Given the fact that the compression applied is displacement driven, a various range of scaffolds and tissues can be easily investigated with dynamic mechanical loading without further adaptation of the system. Additionally, this range can be further enlarged via exchanging the eccentric cam-shaft, thereby adapting the displacement toward the desired range.
Our proof-of-concept study was conducted to assess the effect of physiological compressive loads during hypertrophic differentiation as an in vitro model for the transition from a soft to a hard callus. Since the development of a soft cartilaginous callus is a crucial step during secondary fracture healing (Schindeler et al., 2008), during the initial phase of the study, MSC were seeded on OPTIMAIX scaffolds and primed toward chondrogenesis. The resulting engineered constructs showed cartilaginous characteristics including: (i) ECM containing GAGs and collagen type-II, (ii) cells embedded in lacunae, and (iii) chondrocytic gene expression. Moreover, the cartilaginous constructs exhibited stable size and shape, enabling the application of dynamic loading within the PCB.
In our experimental setup, constructs undergoing mechanical loading during hypertrophy exhibited a higher degree of maturation than unloaded constructs. MSC embedded in the cartilaginous extracellular matrix of mechanically loaded constructs displayed enlarged lacunae to a higher extent than in non-loaded constructs. Furthermore, the diminished GAG and collagen type-II staining, as well as the high degree of mineral deposition (Mackie et al., 2008), collagen type-X content (Mackie et al., 2008; Gawlitta et al., 2010), and BSP staining (Sommer et al., 1996; Gawlitta et al., 2010) within loaded constructs underlines the late hypertrophic state of the MSC. Moreover, as BSP has been shown to be the main nucleator of hydroxyapatite crystals and to correlate with the initial phase of matrix mineralization (Bianco et al., 1993), the increased BSP staining in the ECM of mechanically loaded constructs indicates a higher degree of maturation as compared to non-loaded constructs. While this proof-of-concept study provides evidence of loading mediated hypertrophic differentiation, subsequent work should be aimed at further understanding the extent of hypertrophy (e.g., gene expression profiles).
In this study, we present our mechanically loaded hypertrophic constructs as an in vitro model of a fracture callus, which is undergoing the transition from soft to hard callus through remodeling and ossification of the soft cartilaginous callus (Gerstenfeld et al., 2003). The results obtained from our in vitro model system, i.e., application of dynamic mechanical compression during the hypertrophic differentiation phase, are consistent with previous in vivo models (Grundnes and Reikerås, 1991; Buckwalter and Grodzinsky, 1999; Hardy, 2004), which demonstrated that early mobilization and application of mechanical loads enhances the process of fracture healing. These results thus support the use of the PCB as an in vitro model for dynamic mechanical loading.
In this study, we have demonstrated that the developed PCB system depicts a versatile tool for the in vitro application of dynamic physiological mechanical loads onto scaffolding materials with a wide range of mechanical properties. Mechanical loading applied via the developed bioreactor system enhances ECM mineralization during hypertrophy of cartilaginous constructs and triggers the maturation process of MSC toward late hypertrophic chondrocytes as demonstrated through the decrease in GAG and collagen type-II, the thickened mineralized border, the increased amounts of type-X collagen and positive BSP staining. Furthermore, the application of cyclic mechanical loading leads to the maturation of scaffold-based constructs. In combination with the fracture callus model, the PCB displays an advanced in vitro model and a promising tool for further studies testing alternative fracture treatments, based on engineered grafts or pharmaceutical compounds. Additionally, toward implementation of the 3R principles (replace, reduce, and refine) (Goldberg et al., 1996), this system could lead to a reduction of animal experiments within the field.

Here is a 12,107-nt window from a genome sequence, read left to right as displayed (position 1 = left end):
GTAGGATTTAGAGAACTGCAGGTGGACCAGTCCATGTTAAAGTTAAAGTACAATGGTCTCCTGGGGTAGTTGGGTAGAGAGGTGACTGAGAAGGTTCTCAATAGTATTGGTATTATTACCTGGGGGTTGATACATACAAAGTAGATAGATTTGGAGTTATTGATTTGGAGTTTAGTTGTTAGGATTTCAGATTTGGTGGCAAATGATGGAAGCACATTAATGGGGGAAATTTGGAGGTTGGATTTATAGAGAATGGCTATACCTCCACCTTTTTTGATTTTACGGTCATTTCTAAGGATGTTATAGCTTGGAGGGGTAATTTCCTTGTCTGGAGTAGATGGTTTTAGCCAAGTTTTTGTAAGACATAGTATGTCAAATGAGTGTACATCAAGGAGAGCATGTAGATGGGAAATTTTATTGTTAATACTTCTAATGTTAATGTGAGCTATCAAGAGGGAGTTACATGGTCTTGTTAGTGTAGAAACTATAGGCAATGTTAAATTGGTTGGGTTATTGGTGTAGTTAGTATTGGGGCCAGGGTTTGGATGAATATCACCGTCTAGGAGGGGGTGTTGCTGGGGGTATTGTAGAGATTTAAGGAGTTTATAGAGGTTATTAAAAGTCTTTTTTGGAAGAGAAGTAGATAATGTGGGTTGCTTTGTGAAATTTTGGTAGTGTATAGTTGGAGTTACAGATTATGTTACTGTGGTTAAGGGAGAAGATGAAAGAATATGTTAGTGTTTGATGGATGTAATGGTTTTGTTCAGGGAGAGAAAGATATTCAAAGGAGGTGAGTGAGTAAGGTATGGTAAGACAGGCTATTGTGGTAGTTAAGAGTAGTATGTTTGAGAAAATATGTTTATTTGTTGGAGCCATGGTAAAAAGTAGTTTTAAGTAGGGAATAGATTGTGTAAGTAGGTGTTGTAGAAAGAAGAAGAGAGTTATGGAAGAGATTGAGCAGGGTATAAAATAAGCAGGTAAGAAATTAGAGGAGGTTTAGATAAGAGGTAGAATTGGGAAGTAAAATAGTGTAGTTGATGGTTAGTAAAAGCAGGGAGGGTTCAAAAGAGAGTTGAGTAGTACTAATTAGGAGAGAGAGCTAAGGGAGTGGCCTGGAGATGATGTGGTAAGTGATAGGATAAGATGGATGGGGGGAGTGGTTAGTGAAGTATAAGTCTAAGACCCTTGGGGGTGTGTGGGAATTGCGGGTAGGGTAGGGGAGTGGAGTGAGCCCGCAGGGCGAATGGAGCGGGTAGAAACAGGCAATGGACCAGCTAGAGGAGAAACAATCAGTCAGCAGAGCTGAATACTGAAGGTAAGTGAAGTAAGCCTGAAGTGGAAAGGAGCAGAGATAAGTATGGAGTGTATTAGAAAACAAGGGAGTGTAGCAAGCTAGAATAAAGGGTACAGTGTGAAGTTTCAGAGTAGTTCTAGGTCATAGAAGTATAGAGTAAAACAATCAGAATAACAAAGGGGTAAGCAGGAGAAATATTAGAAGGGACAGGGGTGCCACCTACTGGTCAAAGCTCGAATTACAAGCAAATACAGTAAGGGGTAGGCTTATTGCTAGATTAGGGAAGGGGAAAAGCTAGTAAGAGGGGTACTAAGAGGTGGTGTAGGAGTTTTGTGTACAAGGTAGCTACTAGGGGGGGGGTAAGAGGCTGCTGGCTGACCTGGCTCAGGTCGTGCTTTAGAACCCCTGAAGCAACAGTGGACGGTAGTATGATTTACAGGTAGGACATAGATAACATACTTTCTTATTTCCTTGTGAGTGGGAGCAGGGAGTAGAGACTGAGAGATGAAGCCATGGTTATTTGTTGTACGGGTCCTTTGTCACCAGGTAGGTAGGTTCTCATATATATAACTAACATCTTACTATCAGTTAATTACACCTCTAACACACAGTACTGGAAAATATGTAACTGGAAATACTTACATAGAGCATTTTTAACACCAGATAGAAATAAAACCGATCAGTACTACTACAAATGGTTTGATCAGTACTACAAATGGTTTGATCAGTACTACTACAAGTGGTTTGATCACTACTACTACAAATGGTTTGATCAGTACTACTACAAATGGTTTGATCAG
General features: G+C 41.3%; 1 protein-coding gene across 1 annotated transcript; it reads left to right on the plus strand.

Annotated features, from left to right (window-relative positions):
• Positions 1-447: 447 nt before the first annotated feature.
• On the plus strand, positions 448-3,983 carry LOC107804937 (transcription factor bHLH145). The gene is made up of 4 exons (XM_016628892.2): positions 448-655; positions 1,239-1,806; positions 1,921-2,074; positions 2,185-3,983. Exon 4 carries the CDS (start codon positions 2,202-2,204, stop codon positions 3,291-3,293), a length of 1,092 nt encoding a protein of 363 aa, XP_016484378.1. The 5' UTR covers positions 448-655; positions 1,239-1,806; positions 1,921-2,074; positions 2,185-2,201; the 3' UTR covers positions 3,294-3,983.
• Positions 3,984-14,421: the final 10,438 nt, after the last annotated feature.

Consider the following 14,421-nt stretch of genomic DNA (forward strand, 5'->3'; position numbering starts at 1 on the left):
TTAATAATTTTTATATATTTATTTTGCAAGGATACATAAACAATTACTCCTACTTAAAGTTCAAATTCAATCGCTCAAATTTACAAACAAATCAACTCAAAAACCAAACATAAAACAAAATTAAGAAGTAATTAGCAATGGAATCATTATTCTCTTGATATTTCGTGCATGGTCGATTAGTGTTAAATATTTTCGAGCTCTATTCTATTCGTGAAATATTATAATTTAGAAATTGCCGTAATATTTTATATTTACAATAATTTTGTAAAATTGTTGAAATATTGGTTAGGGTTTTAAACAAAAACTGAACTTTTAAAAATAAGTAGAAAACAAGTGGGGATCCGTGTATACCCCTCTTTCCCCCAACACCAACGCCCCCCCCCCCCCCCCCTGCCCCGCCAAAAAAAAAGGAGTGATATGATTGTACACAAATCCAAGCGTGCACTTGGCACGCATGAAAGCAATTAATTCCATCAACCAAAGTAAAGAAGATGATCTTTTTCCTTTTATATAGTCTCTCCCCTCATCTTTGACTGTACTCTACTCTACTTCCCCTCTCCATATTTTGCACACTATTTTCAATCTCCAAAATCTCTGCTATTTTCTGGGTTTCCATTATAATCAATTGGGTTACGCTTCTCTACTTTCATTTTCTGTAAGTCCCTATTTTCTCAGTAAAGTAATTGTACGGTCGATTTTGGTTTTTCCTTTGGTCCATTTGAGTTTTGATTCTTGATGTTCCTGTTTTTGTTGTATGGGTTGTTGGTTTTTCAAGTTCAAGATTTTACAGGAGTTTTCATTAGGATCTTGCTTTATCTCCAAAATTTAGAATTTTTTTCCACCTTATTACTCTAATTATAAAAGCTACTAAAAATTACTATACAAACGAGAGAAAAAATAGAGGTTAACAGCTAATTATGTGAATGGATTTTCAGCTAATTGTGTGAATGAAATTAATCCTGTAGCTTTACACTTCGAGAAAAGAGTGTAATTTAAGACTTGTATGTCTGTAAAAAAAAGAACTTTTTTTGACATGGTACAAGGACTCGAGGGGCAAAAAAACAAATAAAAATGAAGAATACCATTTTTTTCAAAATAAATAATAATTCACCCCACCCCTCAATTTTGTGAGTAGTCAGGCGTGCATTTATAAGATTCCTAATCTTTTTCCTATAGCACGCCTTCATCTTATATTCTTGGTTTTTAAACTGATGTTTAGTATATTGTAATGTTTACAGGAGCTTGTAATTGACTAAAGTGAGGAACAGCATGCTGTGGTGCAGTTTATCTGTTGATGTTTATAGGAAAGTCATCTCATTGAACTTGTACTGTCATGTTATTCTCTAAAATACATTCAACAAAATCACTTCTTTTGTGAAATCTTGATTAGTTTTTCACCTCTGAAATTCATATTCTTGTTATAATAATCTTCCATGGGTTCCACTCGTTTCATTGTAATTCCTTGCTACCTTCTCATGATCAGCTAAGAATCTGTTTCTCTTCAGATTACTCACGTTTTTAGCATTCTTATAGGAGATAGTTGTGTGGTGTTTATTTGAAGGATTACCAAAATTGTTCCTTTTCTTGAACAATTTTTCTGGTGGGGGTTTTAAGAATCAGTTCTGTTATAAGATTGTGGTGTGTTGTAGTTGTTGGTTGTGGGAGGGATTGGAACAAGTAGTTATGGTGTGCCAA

Conflict of Interest Statement
The authors declare that the research was conducted in the absence of any commercial or financial relationships that could be construed as a potential conflict of interest.
The authors thank Atanas Todorov for his technical support. Furthermore, we gratefully acknowledge the financial funding of the Swiss National Science Foundation within the research program NRP 62 “Smart Materials” (Grant No. 406240_126123).
The Supplementary Material for this article can be found online at http://www.frontiersin.org/Journal/10.3389/fbioe.2015.00010/abstract
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Keywords: bioreactor, in vitro model, mechanical loading, hypertrophy, fracture healing
Citation: Hoffmann W, Feliciano S, Martin I, de Wild M and Wendt D (2015) Novel perfused compression bioreactor system as an in vitro model to investigate fracture healing. Front. Bioeng. Biotechnol. 3:10. doi: 10.3389/fbioe.2015.00010
Received: 17 November 2014; Paper pending published: 28 November 2014;
Accepted: 16 January 2015; Published online: 02 February 2015.
Edited by:Jöns Gunnar Hilborn, Uppsala University, Sweden
Reviewed by:Enrico Lucarelli, Isituto Ortopedico Rizzoli, Italy
Vivek Mudera, University College London, UK
Michael Raghunath, National University of SIngapore, Singapore
Copyright: © 2015 Hoffmann, Feliciano, Martin, de Wild and Wendt. This is an open-access article distributed under the terms of the Creative Commons Attribution License (CC BY). The use, distribution or reproduction in other forums is permitted, provided the original author(s) or licensor are credited and that the original publication in this journal is cited, in accordance with accepted academic practice. No use, distribution or reproduction is permitted which does not comply with these terms.
*Correspondence: Ivan Martin, Institute for Surgical Research and Hospital Management, University Hospital Basel, Hebelstrasse 20, 4031 Basel, Switzerland e-mail: firstname.lastname@example.org